A few weeks ago we were traveling to south Georgia to be with family because my grandmother passed away. On the way to Donalsonville, we stopped several times along the way, which is about four and a half hours from where we live (but took us about 6 hours with 6 kids!). Whenever we travel and stop at other businesses, I’m always analyzing. I’m sure it drives Christi crazy because I can’t “turn it off.” Our first stop was in Carrollton at a gas station, we were less than an 30 minutes down the road, Lottie (our new born) was screaming and some of the kids had to use the restroom.
I decided to get gas while we were stopped and I noticed something I have never seen before at a gas station. There was an employee outside cleaning the pumps and literally shining the metal on the sides. I watched in amazement as the employee seemed to be taking pride in what he was doing. After the girls got back from the restroom and I decided to go inside.
Everything inside was amazingly clean and organized. I was so impressed with the condiment bar I had to stop and take a picture. Being a Chick-fil-A franchisee, I’m not easily impressed by other companies, especially gas stations, we set the bar pretty high. However, at this particular gas station, I was impressed with the level of excellence. Excellence is in the details!
As we travelled on down the road, about 45 minutes out from Donalsonville, my kids were “starving!” Nevermind the fact that my aunt owns the best restaurant in Donalsonville, Jo’s Family Restaurant, we “had” to stop. We were in Cuthbert…in case you are wondering…there is almost nothing in Cuthbert. I asked Christi to get on her phone to see if she could find a place to eat. After looking at a few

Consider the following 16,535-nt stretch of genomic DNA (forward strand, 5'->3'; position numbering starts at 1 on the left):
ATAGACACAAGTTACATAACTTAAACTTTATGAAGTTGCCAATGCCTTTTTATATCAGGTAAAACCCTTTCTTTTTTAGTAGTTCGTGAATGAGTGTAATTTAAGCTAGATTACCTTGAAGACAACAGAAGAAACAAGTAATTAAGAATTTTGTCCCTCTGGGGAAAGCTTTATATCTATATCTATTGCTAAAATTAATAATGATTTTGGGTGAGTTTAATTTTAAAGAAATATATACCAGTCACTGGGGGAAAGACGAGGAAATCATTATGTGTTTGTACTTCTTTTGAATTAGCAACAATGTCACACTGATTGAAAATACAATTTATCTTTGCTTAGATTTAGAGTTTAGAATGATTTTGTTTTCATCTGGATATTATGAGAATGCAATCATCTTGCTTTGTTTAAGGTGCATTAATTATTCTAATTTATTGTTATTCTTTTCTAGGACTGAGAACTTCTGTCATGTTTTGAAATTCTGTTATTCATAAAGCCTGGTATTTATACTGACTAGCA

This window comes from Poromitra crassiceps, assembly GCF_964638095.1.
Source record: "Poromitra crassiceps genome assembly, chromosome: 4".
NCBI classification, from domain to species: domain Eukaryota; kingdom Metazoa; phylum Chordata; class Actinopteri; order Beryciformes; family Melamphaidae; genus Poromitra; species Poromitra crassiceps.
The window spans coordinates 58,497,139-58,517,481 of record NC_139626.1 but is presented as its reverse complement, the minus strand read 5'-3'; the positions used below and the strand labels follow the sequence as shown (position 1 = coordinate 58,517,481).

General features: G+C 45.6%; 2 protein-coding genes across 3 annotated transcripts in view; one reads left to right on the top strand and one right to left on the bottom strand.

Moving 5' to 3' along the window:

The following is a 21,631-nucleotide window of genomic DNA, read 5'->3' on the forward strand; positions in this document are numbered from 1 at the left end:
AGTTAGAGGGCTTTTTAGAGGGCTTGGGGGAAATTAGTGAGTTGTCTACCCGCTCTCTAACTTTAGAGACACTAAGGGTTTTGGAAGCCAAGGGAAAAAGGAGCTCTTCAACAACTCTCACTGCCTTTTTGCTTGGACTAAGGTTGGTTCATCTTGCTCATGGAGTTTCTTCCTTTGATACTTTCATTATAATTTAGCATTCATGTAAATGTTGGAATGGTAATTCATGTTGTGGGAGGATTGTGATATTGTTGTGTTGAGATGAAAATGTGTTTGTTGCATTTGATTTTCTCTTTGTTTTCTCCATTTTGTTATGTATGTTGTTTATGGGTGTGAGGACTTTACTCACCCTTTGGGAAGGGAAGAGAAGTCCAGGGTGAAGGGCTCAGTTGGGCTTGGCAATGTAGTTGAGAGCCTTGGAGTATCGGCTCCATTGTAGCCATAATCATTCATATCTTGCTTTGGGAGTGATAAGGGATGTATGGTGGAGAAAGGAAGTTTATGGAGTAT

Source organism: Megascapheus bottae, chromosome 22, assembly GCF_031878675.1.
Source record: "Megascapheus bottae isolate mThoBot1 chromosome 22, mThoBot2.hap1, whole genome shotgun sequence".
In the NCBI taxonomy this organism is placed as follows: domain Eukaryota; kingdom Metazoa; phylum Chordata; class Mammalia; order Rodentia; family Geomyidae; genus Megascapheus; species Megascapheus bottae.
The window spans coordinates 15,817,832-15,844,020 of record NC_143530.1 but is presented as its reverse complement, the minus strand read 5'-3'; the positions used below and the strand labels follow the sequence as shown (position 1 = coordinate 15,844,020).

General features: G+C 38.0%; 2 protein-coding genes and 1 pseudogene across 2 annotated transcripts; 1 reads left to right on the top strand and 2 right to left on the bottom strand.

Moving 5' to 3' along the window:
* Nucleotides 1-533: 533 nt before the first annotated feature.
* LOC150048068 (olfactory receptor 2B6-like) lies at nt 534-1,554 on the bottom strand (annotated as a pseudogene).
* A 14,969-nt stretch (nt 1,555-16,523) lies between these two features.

reviews, we decided on Patterson’s Restaurant. I must say it was a good choice, the food was excellent and the hospitality was genuine.
I recently attended some training with one of my leaders on hospitality, so I’ve been thinking about that word a lot lately. Every table in the room had a different quote about hospitality. Coincidentally, our table had the following:
“Hospitality is embracing a posture of the heart to welcome. A life of invitation begins in the soil of a heart cultivated by love.” ~ Logan Wolfram
As a Leader Farmer, I loved this quote, “A life of invitation begins in the soil of a heart cultivated by love.” Genuine hospitality cannot be faked, it starts in the heart and exudes from our words and actions.
This particular weekend, having been asked to do my Granny’s
eulogy, I was searching for words to say when I was reading an article that was written about her recently. In this newspaper article, my aunt Jo said “we treat all of our employees and customers like members of the family.” It hit me in that moment that my desire to treat my team members and customers like family was somewhat inherited and this will be the legacy of my Granny in my life.
Almost 9 years ago, when I first became a restauranteur, I had several conversations with friends and other relatives that discouraged me from this approach. Many said “you can’t trust your employees,” “business is business,” and “your employees can’t be your friends, much less family.” I decided that I didn’t care what they thought and I was going to make the most important core value of my organization to TREAT EVERYONE WITH HONOR, DIGNITY AND RESPECT and ultimately treat them like family.
As the saying goes, “Hire for attitude, train for skill.” If you want excellence and hospitality in your organization, look for what’s in the heart, I think both excellence and hospitality grow from the soil of the heart.